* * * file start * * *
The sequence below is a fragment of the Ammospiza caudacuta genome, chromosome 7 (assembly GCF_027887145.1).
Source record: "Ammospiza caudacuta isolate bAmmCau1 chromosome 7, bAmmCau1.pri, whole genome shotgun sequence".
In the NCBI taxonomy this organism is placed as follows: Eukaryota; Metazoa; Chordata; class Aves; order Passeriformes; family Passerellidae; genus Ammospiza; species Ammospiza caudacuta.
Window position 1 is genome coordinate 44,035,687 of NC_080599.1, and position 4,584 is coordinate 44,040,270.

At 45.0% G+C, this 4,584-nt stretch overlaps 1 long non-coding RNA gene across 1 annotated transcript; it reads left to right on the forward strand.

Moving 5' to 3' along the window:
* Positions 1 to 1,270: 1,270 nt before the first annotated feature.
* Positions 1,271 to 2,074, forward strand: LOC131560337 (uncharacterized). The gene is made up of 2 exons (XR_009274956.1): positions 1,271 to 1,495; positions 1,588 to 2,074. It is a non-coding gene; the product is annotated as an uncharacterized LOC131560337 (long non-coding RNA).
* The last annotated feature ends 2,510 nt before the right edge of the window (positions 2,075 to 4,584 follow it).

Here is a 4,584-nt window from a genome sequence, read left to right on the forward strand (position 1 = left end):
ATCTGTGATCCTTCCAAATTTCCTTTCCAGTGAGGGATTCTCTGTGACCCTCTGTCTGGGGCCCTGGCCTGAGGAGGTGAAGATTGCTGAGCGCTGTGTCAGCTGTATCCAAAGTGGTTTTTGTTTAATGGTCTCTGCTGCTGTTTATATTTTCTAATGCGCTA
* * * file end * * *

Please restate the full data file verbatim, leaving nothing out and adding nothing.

The sequence below is a fragment of the Ammospiza caudacuta genome, chromosome 7 (assembly GCF_027887145.1).
Source record: "Ammospiza caudacuta isolate bAmmCau1 chromosome 7, bAmmCau1.pri, whole genome shotgun sequence".
In the NCBI taxonomy this organism is placed as follows: Eukaryota; Metazoa; Chordata; class Aves; order Passeriformes; family Passerellidae; genus Ammospiza; species Ammospiza caudacuta.
Window position 1 is genome coordinate 44,035,687 of NC_080599.1, and position 4,584 is coordinate 44,040,270.

At 45.0% G+C, this 4,584-nt stretch overlaps 1 long non-coding RNA gene across 1 annotated transcript; it reads left to right on the forward strand.

Moving 5' to 3' along the window:
* Positions 1 to 1,270: 1,270 nt before the first annotated feature.
* Positions 1,271 to 2,074, forward strand: LOC131560337 (uncharacterized). The gene is made up of 2 exons (XR_009274956.1): positions 1,271 to 1,495; positions 1,588 to 2,074. It is a non-coding gene; the product is annotated as an uncharacterized LOC131560337 (long non-coding RNA).
* The last annotated feature ends 2,510 nt before the right edge of the window (positions 2,075 to 4,584 follow it).

Here is a 4,584-nt window from a genome sequence, read left to right on the forward strand (position 1 = left end):
ATCTGTGATCCTTCCAAATTTCCTTTCCAGTGAGGGATTCTCTGTGACCCTCTGTCTGGGGCCCTGGCCTGAGGAGGTGAAGATTGCTGAGCGCTGTGTCAGCTGTATCCAAAGTGGTTTTTGTTTAATGGTCTCTGCTGCTGTTTATATTTTCTAATGCGCTA